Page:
Written by Paula Jones Last updated: September 12, 2007
Keeping healthy while you are pregnant is of primary importance for both you and your baby and taking some form of exercise will go a long way to keeping you fit. Exercise tones your muscles ready for the strain of labour but also encourages a general feeling of well‐being…
A guide to exercising and staying fit while you’re pregnant…
Why exercise can be helpful
Keeping healthy while you are pregnant is of primary importance for both you and your baby and taking some form of exercise will go a long way to keeping you fit.
There are a number of forms of exercise that are suitable when you are pregnant but whatever you do, check it out with your doctor or midwife first. Exercise tones your muscles ready for the strain of labour but also encourages a general feeling of well‐being. You will feel more alive and positive and the action will stimulate your baby. Exercise can also be helpful in coping with a number of minor ailments that are experienced throughout pregnancy. For example, many women find that they have trouble sleeping, which is often caused by not having enough exercise during the day. You do not need to go for a five‐mile jog to help you sleep but some light exercise, such as walking the dog will help. Exercise does not have to be strenuous to promote sleep, but a light tiredness can be enough to combat the feeling of being unable to get comfortable. Exercise can also help women feel as though they are in control of some of the symptoms of pregnancy.
Starting a new exercise programme
While there are a great many benefits to exercising during pregnancy, care should be taken if a new programme is to be started from scratch. Begin by checking with your GP that there are no reasons why some kind of exercise should not go ahead, and whether a particular set of movements should be encouraged or avoided?Once the all clear has been given, you can choose the type of exercise you would like to begin (see the section below).
Continuing an existing exercise programme
If you have been exercising regularly before becoming pregnant, there is no reason why you should not continue with a more gentle form of the established programme. Once your pregnancy has been confirmed, check with your GP to make sure that the exercise you have previously been doing is safe for your individual condition. If he or she is happy with the type of exercise you have been doing, then just reduce the duration and intensity of the exercise during pregnancy. If your GP recommends that you change the type of exercise that you undertake, try changing to one of the exercise forms below.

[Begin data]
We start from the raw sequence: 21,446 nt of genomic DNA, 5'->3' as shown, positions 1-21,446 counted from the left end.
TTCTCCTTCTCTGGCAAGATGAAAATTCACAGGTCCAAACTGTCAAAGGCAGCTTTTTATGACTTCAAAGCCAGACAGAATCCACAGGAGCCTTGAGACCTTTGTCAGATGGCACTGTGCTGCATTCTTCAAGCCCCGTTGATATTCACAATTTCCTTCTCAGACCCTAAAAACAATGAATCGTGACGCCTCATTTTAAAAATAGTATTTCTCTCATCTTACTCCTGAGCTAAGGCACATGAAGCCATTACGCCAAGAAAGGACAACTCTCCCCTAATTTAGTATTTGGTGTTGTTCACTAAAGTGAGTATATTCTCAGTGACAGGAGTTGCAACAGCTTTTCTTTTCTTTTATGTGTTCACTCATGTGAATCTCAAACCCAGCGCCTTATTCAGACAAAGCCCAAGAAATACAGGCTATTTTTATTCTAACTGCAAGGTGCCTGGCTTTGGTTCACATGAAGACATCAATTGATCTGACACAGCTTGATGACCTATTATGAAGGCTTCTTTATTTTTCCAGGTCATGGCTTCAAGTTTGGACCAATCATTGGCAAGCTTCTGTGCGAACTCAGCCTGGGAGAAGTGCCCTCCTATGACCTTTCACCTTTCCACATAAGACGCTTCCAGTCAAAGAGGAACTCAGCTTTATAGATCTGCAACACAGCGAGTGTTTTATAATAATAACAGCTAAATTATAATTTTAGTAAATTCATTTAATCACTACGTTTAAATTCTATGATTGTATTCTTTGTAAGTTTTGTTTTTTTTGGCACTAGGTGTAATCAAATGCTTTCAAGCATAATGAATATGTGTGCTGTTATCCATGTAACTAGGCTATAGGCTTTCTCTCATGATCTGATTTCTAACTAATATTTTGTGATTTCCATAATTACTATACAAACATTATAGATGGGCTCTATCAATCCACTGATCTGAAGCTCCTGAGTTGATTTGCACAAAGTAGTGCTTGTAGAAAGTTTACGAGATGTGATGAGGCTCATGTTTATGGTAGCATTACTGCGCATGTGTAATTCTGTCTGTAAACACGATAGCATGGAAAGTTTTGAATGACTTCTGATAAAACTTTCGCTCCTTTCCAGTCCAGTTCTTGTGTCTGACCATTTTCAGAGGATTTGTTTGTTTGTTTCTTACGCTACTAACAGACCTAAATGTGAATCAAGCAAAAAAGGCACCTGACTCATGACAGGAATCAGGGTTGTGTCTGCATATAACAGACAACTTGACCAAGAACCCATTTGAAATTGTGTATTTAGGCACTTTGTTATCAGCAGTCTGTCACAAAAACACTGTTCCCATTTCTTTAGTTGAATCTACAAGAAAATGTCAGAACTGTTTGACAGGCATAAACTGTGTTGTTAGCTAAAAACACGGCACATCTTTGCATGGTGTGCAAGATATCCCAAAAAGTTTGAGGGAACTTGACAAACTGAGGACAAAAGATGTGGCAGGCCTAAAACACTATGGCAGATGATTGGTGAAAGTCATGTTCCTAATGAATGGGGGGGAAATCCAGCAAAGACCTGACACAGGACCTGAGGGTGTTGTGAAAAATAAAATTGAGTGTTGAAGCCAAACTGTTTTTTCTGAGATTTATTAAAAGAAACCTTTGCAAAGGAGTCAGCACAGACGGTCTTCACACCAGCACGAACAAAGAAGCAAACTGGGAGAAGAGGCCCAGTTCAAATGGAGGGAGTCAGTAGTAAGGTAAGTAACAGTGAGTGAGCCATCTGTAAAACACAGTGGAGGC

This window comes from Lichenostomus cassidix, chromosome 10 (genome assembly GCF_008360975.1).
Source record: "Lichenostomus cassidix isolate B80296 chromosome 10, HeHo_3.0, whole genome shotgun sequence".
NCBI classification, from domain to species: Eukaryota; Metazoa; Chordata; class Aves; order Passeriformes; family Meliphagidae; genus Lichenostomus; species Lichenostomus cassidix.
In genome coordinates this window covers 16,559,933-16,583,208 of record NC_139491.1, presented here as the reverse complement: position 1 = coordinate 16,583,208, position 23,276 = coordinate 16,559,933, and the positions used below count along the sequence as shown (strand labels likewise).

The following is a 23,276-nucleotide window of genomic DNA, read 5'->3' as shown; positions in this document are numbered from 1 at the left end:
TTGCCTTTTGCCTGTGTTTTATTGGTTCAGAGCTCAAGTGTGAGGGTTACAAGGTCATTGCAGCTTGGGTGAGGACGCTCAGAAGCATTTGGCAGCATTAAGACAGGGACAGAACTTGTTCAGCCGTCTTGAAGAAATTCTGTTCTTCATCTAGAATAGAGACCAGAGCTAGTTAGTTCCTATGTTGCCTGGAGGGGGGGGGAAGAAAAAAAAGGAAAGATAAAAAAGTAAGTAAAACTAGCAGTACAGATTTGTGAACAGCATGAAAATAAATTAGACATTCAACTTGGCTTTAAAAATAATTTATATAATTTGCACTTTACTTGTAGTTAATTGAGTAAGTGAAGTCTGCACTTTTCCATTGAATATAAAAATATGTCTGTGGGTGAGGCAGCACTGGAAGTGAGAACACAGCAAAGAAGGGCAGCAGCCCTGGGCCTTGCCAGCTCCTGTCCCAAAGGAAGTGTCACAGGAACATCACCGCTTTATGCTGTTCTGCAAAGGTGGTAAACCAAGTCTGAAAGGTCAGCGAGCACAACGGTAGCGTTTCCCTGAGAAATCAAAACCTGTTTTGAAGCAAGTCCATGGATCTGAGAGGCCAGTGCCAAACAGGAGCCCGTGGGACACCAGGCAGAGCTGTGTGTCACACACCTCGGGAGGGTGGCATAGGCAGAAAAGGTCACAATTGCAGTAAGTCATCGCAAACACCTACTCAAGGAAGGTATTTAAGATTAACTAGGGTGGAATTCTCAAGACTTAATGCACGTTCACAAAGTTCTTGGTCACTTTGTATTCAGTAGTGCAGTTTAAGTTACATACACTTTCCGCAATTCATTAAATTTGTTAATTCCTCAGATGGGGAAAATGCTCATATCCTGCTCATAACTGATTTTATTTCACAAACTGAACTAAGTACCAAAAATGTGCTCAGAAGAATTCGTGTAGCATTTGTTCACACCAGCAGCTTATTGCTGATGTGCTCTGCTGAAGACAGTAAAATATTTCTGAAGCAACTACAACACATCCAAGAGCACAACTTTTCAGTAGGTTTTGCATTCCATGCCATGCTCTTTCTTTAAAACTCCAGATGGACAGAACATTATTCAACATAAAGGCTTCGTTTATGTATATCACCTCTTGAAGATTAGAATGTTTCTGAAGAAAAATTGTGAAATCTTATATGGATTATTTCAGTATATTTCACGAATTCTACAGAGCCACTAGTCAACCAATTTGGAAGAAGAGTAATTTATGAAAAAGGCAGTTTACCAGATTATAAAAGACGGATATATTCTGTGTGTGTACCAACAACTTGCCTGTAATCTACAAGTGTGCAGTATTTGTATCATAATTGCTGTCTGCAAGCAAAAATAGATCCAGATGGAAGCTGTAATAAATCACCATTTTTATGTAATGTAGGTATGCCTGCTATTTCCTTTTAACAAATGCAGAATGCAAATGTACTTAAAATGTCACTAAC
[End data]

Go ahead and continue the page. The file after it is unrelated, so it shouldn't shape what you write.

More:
Which form of exercise?
There are a variety of forms of exercise that are suitable for pregnant women. They are generally gentle, simple exercises that do not put undue stress on the body, or the growing baby.
Yoga is an excellent form of exercise, as it is gentle and relaxing. The movements in yoga improve suppleness and help you to focus on specific muscle groups. As well as having relaxing properties, these exercises increase awareness of the way the body moves, and the functions that each muscle performs. This is beneficial for labour, as the relaxation techniques learned in yoga classes can be transferred. The focus on breathing promoted in yoga is also of benefit to women during labour, as heightened awareness of the way breathing can be used to relax is beneficial. Yoga can either be practiced in a classroom or at home with one of the videos available on the market. Home exercising with yoga is reasonably safe, provided the routine is followed closely and danger signs are looked out for. Attending a yoga class is a positive way of exercising during pregnancy, as the instructor will be able to offer advice and specialist care. There is also the opportunity to meet and socialise with other women.